A few days ago, TechCrunch reported that Microsoft had successfully seized domains used by APT28. The latter is a state-sponsored group operated by Russian military intelligence. At the moment, it targets institutions in Ukraine.
As Microsoft wrote in a blog post, Strontium (Microsoft’s moniker for APT28 or “Fancy Bear”) used various domains to target multiple Ukrainian institutions. Among them, we can mention media organizations, government institutions, etc. Almost all those organizations and institutions that had been involved in foreign policy in the U.S. and Europe automatically became the target of APT28.
“We believe Strontium was attempting to establish long-term access to the systems of its targets, provide tactical support for the physical invasion and exfiltrate sensitive information,” said Tom Burt, Microsoft’s vice president for customer security.
Microsoft obtained a court order on April 6. The latter allowed the Redmond-based company to take control of seven domains APT28 was using to carry out its cyberattacks. “We have since re-directed these domains to a sinkhole controlled by Microsoft, enabling us to mitigate Strontium’s current use of these domains and enable victim notifications,” Burt added. “We have notified Ukraine’s government about the activity we detected and the action we’ve taken.”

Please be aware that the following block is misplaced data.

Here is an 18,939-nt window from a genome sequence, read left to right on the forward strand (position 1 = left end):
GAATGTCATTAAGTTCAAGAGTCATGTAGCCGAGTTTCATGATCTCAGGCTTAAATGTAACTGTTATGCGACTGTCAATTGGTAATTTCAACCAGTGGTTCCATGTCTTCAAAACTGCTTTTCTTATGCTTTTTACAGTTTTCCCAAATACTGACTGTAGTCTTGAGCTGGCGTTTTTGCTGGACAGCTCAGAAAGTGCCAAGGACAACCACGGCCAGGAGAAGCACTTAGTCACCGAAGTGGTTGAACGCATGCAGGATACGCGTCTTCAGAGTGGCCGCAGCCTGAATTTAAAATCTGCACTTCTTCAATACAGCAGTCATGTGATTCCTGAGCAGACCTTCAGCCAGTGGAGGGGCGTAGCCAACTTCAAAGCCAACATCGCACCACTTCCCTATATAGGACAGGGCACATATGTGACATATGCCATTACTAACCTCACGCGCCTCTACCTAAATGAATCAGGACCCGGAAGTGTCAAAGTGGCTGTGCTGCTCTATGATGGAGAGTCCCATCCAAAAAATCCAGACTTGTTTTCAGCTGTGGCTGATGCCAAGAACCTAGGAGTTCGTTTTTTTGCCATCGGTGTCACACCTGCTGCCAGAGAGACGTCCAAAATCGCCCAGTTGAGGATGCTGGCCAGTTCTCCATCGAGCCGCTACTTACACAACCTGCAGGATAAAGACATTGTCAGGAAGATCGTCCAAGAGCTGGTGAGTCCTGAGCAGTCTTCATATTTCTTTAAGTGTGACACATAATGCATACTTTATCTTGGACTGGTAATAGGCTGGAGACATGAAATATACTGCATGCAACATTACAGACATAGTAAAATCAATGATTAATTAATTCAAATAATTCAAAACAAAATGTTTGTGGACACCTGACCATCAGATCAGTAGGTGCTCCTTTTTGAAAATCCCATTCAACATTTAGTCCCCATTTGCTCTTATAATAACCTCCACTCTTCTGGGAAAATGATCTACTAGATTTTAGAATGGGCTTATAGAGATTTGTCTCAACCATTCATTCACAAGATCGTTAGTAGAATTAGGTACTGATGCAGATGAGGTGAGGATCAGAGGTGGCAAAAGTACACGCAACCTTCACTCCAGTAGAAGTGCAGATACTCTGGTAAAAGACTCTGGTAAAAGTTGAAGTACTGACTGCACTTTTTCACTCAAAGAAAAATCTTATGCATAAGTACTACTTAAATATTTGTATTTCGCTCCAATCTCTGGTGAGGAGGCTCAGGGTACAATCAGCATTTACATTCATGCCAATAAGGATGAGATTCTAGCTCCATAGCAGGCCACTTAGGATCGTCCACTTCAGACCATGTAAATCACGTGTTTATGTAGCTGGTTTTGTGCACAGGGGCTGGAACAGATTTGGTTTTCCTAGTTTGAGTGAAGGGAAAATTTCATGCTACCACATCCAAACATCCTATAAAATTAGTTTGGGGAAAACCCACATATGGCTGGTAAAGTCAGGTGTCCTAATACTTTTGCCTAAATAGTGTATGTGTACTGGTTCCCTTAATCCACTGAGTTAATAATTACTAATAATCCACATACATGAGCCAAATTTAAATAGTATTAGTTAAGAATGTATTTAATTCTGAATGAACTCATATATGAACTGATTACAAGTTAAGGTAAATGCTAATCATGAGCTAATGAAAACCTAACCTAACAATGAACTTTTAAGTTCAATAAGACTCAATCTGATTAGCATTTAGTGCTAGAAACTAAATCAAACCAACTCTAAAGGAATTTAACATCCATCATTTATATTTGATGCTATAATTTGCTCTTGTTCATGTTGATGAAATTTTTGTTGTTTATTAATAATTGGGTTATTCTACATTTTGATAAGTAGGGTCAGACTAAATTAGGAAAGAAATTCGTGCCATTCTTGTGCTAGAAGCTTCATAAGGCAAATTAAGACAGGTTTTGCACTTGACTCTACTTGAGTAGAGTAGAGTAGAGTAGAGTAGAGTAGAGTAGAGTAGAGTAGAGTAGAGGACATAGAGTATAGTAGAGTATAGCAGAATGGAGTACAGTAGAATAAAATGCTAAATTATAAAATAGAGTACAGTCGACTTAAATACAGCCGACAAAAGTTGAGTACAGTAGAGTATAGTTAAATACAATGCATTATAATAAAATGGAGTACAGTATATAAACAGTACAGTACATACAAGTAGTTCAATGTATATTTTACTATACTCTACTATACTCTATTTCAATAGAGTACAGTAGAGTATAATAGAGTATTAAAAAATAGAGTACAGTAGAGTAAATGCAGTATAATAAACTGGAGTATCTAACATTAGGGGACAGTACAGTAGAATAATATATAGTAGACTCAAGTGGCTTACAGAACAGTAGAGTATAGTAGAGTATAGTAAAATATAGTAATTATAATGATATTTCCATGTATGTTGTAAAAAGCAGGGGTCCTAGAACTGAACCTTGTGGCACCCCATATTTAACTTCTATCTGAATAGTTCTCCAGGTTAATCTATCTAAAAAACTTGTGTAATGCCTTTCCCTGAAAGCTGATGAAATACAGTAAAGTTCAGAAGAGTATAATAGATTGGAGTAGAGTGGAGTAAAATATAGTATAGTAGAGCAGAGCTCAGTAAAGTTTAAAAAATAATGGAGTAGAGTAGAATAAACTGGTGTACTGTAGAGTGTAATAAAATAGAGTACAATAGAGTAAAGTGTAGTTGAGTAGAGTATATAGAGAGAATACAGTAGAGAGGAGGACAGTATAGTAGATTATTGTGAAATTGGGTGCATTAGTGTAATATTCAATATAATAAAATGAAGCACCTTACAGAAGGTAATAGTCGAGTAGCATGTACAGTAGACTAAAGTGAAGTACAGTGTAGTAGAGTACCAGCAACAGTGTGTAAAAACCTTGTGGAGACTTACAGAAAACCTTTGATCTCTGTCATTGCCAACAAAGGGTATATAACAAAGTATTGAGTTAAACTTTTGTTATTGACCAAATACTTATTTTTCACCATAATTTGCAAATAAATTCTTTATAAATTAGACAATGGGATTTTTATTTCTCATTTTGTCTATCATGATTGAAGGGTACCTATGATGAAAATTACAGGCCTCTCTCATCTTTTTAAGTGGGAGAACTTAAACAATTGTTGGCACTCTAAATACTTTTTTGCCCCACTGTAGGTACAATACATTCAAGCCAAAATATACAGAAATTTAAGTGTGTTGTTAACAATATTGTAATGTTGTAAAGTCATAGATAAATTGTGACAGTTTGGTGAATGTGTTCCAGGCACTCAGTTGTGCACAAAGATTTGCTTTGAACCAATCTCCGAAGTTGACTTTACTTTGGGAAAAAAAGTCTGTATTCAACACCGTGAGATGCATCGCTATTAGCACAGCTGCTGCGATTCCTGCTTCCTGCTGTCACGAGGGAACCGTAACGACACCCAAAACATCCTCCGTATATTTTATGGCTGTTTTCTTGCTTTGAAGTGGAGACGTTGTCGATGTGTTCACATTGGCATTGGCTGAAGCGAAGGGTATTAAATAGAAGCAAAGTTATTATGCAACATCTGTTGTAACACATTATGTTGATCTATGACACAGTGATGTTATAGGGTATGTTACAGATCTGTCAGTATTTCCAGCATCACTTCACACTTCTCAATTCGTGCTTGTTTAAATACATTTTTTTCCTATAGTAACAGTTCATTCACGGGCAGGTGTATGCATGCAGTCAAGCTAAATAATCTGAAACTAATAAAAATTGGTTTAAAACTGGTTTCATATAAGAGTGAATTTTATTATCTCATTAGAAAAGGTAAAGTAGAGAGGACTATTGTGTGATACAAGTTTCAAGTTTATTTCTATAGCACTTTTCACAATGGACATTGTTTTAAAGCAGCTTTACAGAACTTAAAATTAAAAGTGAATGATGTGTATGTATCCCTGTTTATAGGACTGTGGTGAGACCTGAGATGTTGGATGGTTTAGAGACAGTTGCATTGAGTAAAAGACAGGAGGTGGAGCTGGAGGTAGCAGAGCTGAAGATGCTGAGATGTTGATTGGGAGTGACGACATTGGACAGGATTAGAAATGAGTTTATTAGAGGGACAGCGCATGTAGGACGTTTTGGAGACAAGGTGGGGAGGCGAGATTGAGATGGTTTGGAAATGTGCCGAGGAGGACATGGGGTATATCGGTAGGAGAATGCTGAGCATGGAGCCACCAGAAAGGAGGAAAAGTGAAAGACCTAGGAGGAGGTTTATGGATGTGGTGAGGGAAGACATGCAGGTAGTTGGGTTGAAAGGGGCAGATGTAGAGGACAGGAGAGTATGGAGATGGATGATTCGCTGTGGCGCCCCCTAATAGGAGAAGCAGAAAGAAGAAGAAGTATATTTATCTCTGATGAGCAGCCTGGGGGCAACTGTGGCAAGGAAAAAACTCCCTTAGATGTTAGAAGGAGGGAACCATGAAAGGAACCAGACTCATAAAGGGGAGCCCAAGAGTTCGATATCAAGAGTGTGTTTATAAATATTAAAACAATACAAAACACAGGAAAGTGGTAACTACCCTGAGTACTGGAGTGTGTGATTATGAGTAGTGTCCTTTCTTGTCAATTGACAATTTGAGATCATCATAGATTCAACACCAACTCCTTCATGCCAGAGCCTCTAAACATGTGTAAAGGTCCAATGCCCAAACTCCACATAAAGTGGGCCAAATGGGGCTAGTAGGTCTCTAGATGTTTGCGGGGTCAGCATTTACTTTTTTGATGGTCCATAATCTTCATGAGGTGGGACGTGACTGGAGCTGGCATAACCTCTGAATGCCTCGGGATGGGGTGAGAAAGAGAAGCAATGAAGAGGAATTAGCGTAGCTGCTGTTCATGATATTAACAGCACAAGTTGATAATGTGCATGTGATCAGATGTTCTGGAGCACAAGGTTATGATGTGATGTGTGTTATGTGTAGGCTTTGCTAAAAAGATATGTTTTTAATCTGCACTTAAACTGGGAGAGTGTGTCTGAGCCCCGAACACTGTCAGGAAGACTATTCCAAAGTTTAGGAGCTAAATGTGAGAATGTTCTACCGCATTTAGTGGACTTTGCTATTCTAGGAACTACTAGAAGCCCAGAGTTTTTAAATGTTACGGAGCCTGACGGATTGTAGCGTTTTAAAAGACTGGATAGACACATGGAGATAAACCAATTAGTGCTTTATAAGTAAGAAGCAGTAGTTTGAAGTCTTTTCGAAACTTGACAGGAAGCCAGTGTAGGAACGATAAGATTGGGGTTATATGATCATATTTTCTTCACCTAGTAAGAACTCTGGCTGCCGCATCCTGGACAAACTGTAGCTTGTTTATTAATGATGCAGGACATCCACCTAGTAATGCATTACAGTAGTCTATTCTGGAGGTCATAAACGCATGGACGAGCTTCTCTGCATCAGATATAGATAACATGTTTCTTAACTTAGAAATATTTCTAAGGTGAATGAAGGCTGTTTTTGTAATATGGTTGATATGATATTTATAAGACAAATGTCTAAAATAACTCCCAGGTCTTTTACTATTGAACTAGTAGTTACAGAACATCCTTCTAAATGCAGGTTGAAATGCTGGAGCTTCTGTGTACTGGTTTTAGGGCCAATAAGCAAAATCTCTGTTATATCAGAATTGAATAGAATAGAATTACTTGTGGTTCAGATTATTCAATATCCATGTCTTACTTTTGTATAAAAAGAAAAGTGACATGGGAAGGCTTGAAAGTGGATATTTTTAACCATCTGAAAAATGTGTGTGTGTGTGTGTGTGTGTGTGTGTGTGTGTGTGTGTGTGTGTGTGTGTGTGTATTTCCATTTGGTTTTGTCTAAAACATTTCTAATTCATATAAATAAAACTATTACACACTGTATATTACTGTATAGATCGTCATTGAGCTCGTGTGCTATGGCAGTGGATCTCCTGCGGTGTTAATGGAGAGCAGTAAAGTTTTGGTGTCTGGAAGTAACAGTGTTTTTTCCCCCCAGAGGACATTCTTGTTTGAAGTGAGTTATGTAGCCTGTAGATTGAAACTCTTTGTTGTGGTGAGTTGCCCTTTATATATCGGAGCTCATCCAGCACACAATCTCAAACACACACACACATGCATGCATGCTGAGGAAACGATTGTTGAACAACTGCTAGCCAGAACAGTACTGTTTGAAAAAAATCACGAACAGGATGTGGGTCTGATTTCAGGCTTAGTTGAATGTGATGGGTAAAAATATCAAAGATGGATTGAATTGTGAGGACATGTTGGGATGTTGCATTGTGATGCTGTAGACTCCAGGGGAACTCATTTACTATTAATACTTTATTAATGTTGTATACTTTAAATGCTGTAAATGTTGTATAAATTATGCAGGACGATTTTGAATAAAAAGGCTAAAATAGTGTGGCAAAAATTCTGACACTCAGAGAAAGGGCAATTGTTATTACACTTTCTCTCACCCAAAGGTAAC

This Is Not A Sole Case
However, this is not the sole action taken by Microsoft against Russia. It’s part of a wider investigation into the Russian state-sponsored hacking group. The latter started its activity in 2016. Thus, Microsoft is constantly struggling against ATP28. Thanks to several court decisions in recent years, it could seize the infrastructure being used by APT28. In total, Microsoft has filed 15 other cases against the Russian hackers to date. In effect, there have been more than 100 malicious domains seized by the company.
Though Microsoft has been fighting against this group since 2016, the ATP28 has been active since 2009. They were targeting basically media, military, security organizations, and governments worldwide. They even hacked the German federal parliament in 2015 and an attack against the Democratic National Committee in 2016.
This hacking group was also linked to the cyberattack on U.S. satellite communications provider Viasat. The attack is thought to be the result of destructive wiper malware, which was sharing similarities with the VPNFilter malware. The latter infected myriads of home and small business routers and network devices worldwide.
Interestingly but not surprisingly, Microsoft said that APT28’s attacks “are just a small part of the activity we have seen in Ukraine.”